Even if you do not qualify for an order for protection or an injunction against harassment, the abuser may have committed a crime. If you call the police, they may arrest him/her for a crime and you may get a restraining order through the criminal court. Remember that even if you do have an order for protection or an injunction against harassment, you can still report him/her to the police if you believe s/he committed a crime against you.
In our Abuse Using Technology section, you can learn the types of behaviors that are considered a misuse of technology. Some of these behaviors might be recognized as a crime depending on the specific laws of your state.
Here is a list of some possible crimes in Hawaii that the abuser may have committed. You can click on the links to read the legal definition of each crime on our State Statutes page:
- Abuse of family or household members, which includes the non-physical act of “coercive control”
- Assault (1st, 2nd, 3rd degree)
- Reckless endangering (1st and 2nd degree)
- Custodial interference (1st degree and 2nd degree)
- Unlawful imprisonment (1st and 2nd degree)
- Sexual assault (1st, 2nd, 3rd, 4th degree)
- Continuous sexual assault of a minor under the age of fourteen years
- Indecent exposure
- Promoting child abuse (1st, 2nd, 3rd degree)
- Electronic enticement of a child (1st and 2nd degree)
- Indecent electronic display to a child
- Aggravated harassment by stalking
- Harassment by stalking
- Violation of privacy (1stand 2nd degree)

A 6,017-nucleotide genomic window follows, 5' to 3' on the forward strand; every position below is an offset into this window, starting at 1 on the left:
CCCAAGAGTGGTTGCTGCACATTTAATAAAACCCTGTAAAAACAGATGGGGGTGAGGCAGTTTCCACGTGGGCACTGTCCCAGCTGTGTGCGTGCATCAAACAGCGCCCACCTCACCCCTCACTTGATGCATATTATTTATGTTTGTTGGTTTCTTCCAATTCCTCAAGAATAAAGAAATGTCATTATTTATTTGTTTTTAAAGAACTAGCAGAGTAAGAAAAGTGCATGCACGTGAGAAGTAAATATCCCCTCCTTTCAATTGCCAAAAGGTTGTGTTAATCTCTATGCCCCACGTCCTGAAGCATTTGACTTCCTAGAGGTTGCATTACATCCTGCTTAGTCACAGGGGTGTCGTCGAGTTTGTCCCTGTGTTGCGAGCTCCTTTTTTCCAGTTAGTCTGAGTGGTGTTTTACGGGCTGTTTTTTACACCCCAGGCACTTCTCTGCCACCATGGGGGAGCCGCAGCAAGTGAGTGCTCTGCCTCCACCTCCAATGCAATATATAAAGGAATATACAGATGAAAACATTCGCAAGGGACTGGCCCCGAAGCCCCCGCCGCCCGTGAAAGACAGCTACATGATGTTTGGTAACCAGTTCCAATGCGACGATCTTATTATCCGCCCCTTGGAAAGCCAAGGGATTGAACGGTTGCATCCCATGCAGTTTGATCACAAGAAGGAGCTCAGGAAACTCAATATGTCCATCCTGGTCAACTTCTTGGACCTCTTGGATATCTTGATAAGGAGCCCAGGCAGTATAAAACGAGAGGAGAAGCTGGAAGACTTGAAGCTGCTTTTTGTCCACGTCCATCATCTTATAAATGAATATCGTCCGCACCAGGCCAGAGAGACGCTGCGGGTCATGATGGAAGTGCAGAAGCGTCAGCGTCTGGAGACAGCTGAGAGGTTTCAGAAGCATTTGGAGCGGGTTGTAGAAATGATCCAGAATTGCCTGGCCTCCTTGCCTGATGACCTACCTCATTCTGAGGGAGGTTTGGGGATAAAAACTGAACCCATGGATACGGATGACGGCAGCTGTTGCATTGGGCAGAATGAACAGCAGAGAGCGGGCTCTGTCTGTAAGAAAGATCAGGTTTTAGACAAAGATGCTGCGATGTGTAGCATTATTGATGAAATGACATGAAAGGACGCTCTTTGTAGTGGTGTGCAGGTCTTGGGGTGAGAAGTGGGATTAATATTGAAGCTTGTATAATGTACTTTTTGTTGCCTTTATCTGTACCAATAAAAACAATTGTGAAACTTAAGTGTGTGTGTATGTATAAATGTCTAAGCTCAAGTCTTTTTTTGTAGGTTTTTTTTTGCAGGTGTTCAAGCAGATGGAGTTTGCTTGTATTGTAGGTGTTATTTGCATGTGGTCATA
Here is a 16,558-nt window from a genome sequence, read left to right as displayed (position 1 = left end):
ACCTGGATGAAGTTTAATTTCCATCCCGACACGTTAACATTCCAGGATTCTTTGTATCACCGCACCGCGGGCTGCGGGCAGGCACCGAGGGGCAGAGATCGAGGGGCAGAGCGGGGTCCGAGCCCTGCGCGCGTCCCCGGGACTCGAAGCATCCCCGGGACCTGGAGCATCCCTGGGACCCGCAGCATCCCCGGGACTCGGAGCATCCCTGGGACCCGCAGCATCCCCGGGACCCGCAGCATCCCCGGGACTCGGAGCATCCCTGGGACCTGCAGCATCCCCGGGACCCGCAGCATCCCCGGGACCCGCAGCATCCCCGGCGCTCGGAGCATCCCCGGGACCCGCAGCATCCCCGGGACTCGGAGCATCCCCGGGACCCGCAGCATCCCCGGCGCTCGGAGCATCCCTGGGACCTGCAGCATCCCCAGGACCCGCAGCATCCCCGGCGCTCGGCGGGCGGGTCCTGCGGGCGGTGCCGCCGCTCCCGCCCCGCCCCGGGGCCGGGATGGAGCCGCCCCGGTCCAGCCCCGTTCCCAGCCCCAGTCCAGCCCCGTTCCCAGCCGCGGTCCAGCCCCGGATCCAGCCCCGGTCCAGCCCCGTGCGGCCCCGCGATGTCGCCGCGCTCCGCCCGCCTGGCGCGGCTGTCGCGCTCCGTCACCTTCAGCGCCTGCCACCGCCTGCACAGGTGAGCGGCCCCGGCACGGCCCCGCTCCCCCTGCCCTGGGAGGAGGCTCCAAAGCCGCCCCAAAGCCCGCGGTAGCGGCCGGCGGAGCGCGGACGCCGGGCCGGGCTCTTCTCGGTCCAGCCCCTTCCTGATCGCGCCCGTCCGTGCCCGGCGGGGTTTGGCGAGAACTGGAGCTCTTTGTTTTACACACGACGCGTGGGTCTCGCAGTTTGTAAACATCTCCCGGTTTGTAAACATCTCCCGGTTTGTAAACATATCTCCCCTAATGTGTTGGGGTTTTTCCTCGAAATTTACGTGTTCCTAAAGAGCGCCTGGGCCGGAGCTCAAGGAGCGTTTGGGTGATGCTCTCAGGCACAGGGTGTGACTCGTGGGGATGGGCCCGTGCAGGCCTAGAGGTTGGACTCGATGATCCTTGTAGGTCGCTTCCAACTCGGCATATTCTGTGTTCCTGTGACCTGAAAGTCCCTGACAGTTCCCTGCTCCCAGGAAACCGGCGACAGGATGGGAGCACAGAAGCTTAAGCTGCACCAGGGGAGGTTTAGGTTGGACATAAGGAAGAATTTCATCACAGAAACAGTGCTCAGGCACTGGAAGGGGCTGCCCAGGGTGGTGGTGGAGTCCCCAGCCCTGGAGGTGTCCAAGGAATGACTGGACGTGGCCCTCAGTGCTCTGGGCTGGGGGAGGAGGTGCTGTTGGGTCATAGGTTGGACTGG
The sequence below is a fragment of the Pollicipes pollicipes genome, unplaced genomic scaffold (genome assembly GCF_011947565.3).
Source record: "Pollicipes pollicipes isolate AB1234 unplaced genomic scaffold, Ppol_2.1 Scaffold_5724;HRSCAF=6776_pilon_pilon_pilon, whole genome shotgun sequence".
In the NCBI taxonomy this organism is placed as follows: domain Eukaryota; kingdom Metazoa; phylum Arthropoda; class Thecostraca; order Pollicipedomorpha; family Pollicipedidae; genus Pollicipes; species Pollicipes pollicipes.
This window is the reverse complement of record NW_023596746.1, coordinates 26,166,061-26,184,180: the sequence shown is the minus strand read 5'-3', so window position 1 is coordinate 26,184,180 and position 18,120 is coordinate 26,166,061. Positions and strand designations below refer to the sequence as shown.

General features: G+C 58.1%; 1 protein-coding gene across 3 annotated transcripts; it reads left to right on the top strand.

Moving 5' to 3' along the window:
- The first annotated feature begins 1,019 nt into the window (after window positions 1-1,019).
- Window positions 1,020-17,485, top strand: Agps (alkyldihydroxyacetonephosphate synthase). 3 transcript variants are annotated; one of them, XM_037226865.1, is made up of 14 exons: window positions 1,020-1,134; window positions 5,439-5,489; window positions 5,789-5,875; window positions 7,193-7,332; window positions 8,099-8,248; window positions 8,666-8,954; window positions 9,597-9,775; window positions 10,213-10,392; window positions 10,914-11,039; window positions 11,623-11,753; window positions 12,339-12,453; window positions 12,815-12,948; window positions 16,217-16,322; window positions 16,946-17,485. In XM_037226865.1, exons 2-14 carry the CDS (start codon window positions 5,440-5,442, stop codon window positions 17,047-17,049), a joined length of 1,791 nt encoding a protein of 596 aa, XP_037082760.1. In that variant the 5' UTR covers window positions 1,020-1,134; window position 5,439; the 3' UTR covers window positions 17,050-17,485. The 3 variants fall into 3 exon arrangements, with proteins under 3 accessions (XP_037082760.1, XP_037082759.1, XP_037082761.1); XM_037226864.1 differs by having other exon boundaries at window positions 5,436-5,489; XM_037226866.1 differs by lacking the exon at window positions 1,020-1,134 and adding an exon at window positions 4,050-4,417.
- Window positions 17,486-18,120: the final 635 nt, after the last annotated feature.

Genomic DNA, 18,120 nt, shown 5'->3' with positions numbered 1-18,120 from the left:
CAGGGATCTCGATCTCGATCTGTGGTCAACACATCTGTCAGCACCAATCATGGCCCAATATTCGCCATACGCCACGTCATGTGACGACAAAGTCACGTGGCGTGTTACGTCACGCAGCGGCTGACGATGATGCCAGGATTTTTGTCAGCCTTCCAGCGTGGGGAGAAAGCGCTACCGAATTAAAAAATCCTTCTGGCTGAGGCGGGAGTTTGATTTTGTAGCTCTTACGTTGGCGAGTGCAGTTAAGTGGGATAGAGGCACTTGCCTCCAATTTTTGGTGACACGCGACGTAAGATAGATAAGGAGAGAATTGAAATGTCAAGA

- Interception, access, and disclosure of wire, oral, or electronic communications, use of pen register, trap and trace device, and mobile tracking device prohibited
- Identity theft (1st, 2nd, and 3rd degree)
- Unauthorized possession of confidential personal information
- Harassment by impersonation.
The Department of Public Safety has a Restitution and Victim Services office that provides information, support, and referral assistance to crime victims.
For information on victims’ compensation in Hawaii, contact the Crime Victim Compensation Commission. You can also call them at (808) 587-1143.
You may learn more about crimes by calling your local police department, sheriff’s department, or district attorney’s office. See our Hawaii Sheriff Departments page for the contact information for your local sheriff’s department.
If you are a victim of domestic violence and have been charged with a crime, you can go to our Abuse Victims Charged with Crimes page.
Other organizations for victims of crime are listed on our National Organizations - Crime Victims page.